Good show in Maun­gakiekie

This is the last in our se­ries looking at is­sues fac­ing vot­ers on elec­tion day this Satur­day. Heather McCracken hits the streets and talks to vot­ers in the Maun­gakiekie elec­torate.

Central Leader - - News - By Heather McCracken

PLANS to re­store the One­hunga fore­shore and build a new rail­way sta­tion are among is­sues on vot­ers’ minds in the Maun­gakiekie elec­torate.

Vot­ers say a com­mu­nity-led plan to cre­ate a water­front re­serve and sandy beaches will be a key lo­cal is­sue on Novem­ber 8.

“The fore­shore’s a big one,” says Joan Metge.

“Also open­ing the rail­way line and get­ting a lo­cal sta­tion.”

Sarah McEwen says One­hunga needs a new rail­way sta­tion and bet­ter pub­lic trans­port.

“It takes two hours to get to Manukau on the bus,” she says.

The econ­omy, health and ed­u­ca­tion were also con­cerns for vot­ers.

The Maun­gakiekie elec­torate en­com­passes south­east­ern Auck­land city, from Green­lane to the Manukau Har­bour.

Bound­ary changes since the last elec­tion have seen the elec­torate also gain parts of One­hunga, Royal Oak and Pan­mure.

It’s been a Labour strong­hold since 1999, when MP Mark Gosche took the seat from Na­tional’s Belinda Ver­non.

Mr Gosche held a 6000 vote ma­jor­ity in 2005, while Labour also took more than half the party vote.

The four-term MP is stand­ing down from Par­lia­ment this year to spend more time with fam­ily.

Union sec­re­tary Carol Beau­mont is con­test­ing the seat for Labour, while Auck­land city coun­cil­lor Pe­seta Sam Lotu-Iiga is stand­ing for Na­tional.

Both candidates have a chance of tak­ing a list seat in Par­lia­ment if they fail to win the elec­torate.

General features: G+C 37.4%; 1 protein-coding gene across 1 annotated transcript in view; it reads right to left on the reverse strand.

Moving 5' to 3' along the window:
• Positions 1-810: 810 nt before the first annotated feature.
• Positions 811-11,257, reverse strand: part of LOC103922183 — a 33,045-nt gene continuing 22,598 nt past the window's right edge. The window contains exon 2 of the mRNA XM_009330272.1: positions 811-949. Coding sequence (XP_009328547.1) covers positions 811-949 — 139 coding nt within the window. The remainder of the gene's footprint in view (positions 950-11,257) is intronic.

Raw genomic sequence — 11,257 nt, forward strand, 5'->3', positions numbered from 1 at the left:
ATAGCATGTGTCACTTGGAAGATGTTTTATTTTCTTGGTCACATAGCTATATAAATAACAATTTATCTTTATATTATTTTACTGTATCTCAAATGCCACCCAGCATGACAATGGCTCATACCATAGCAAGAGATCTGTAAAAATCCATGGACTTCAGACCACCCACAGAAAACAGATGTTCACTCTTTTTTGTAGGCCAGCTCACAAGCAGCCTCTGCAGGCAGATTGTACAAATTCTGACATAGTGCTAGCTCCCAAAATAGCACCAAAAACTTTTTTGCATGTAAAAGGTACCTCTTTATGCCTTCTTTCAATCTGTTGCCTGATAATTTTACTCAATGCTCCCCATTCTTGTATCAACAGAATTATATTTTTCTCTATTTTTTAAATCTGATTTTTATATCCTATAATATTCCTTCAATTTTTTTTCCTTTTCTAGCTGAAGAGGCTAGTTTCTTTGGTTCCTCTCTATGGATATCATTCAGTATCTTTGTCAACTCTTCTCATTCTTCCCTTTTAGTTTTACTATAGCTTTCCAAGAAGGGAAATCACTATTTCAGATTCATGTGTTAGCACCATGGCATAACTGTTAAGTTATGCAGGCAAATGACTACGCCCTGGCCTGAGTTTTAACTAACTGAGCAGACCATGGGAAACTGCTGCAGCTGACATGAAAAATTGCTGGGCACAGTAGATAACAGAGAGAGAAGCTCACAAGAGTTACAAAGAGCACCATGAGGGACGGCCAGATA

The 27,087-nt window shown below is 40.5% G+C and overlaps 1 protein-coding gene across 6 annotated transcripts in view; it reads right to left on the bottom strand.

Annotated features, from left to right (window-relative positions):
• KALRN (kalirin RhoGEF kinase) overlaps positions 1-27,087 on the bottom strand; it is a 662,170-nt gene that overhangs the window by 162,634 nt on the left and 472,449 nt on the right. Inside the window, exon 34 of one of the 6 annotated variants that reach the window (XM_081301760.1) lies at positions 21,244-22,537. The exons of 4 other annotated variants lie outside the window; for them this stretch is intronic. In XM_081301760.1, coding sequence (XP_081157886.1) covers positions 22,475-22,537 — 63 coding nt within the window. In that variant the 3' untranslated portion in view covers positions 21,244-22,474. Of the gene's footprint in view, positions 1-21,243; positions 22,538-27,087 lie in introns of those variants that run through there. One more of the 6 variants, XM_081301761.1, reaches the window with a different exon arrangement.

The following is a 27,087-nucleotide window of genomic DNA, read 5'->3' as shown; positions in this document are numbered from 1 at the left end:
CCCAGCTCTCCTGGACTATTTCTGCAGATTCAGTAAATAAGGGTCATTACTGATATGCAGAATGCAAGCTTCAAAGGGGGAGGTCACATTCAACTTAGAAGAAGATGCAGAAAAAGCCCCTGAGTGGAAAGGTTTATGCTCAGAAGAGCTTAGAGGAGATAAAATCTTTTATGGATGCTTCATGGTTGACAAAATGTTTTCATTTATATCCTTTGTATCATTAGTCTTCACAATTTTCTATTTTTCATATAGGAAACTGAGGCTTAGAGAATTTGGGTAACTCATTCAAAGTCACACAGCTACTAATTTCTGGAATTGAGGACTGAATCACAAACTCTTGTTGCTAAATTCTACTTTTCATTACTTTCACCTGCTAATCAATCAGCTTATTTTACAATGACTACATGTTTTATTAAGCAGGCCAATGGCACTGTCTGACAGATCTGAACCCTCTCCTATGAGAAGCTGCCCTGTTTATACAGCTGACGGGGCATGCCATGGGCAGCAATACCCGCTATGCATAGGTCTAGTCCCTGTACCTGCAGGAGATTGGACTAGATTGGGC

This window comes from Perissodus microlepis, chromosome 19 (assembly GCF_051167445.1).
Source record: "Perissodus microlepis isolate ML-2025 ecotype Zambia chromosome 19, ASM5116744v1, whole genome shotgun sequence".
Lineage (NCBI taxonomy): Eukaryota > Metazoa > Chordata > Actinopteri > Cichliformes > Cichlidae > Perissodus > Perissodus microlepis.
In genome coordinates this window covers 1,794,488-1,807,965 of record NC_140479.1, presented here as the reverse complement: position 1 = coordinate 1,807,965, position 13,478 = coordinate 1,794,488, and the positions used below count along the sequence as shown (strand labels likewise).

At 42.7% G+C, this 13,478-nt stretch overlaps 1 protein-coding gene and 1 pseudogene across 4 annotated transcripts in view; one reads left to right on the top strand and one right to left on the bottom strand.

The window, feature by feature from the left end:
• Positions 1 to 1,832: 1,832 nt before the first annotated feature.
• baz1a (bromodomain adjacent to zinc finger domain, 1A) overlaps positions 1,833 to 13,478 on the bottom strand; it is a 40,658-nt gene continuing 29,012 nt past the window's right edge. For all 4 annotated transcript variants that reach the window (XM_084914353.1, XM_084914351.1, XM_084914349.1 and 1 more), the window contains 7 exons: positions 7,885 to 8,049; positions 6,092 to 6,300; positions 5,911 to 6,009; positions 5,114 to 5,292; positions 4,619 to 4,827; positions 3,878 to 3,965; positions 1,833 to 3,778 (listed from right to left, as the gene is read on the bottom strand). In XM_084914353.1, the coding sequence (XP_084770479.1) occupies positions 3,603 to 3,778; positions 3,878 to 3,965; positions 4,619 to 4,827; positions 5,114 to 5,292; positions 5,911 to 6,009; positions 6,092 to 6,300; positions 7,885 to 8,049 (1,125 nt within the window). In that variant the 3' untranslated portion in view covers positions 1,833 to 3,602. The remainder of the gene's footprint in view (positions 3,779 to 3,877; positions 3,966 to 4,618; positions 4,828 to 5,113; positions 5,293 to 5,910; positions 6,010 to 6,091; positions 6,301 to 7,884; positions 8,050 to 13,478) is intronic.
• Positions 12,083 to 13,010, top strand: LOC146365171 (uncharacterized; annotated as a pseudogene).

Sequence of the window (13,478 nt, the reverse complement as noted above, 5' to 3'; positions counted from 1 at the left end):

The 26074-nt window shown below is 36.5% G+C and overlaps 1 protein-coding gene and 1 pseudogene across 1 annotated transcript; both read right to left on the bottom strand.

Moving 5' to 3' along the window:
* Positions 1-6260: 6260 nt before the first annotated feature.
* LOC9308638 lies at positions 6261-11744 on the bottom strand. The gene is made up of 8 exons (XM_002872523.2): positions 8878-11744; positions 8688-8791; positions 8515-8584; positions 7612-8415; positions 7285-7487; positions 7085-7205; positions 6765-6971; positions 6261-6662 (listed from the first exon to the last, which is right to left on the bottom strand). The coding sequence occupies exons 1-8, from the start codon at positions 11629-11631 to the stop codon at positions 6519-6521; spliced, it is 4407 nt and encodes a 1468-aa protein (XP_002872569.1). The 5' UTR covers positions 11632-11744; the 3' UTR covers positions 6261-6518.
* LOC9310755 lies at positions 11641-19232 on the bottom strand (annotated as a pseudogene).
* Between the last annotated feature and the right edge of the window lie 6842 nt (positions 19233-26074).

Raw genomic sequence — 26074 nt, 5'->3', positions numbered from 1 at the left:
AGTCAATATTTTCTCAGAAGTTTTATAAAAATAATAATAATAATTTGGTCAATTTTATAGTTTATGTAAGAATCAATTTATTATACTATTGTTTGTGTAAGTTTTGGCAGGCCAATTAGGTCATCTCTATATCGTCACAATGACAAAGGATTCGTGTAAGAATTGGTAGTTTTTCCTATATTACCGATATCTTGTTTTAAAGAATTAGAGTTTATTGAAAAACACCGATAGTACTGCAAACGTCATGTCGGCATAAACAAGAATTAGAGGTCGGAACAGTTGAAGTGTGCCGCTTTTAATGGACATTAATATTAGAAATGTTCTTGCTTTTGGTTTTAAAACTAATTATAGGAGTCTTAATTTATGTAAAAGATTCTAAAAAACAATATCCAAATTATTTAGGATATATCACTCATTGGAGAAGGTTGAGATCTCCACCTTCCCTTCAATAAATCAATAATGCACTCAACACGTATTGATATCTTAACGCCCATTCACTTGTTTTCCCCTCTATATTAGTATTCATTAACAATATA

Most vot­ers who spoke to the Cen­tral Leader were un­de­cided about who to give their vote to.

Those who had made up their minds were evenly split be­tween Labour and Na­tional. But many were pick­ing Mr Lotu-Iiga to make a strong show­ing in his first par­lia­men­tary race.

“Sam Lotu-Iiga is pretty well known and I think he’ll do well,” says Jim Cas­tle.

“I don’t know if I’ll vote for him but he’s been work­ing pretty hard for it,” he says.

Hamish Pa­tel says he doesn’t know how he’ll vote, but thinks there’s a mood for a change.

“If you let one bunch of peo­ple run it for too long, they’ll twist the knob one way too far.”

Maun­gakiekie has among the high­est pro­por­tions of Pa­cific peo­ple in the coun­try, and a high num­ber of vot­ers who were born over­seas. House­holds gen­er­ally have a lower in­come than the New Zealand av­er­age, and are less likely to own their own homes.

Jim An­der­ton’s Pro­gres­sive: Matt Rob­son, list rank­ing 2.

NZ First: Ase­n­ati Lole-Tay­lor, list rank­ing 7.

ACT: Athol rank­ing 45.

McQuilkan,

list

Kiwi Party: Bernie Ogilvy, list rank­ing 6.

NZ Pa­cific Party: Dar­ren Jones, list rank­ing 5.

Com­mu­nist League: Pa­trick Brown. No party list.

Labour: Carol Beau­mont, list rank­ing 28.

Res­i­dents Action Move­ment: El­liott Blade, list rank­ing 4.

Green Party: Rawiri Paratene, list rank­ing 46.

Na­tional: Pe­seta Sam Lotu-Iiga, list rank­ing 35.

United Fu­ture: Denise Krum, list rank­ing 3.

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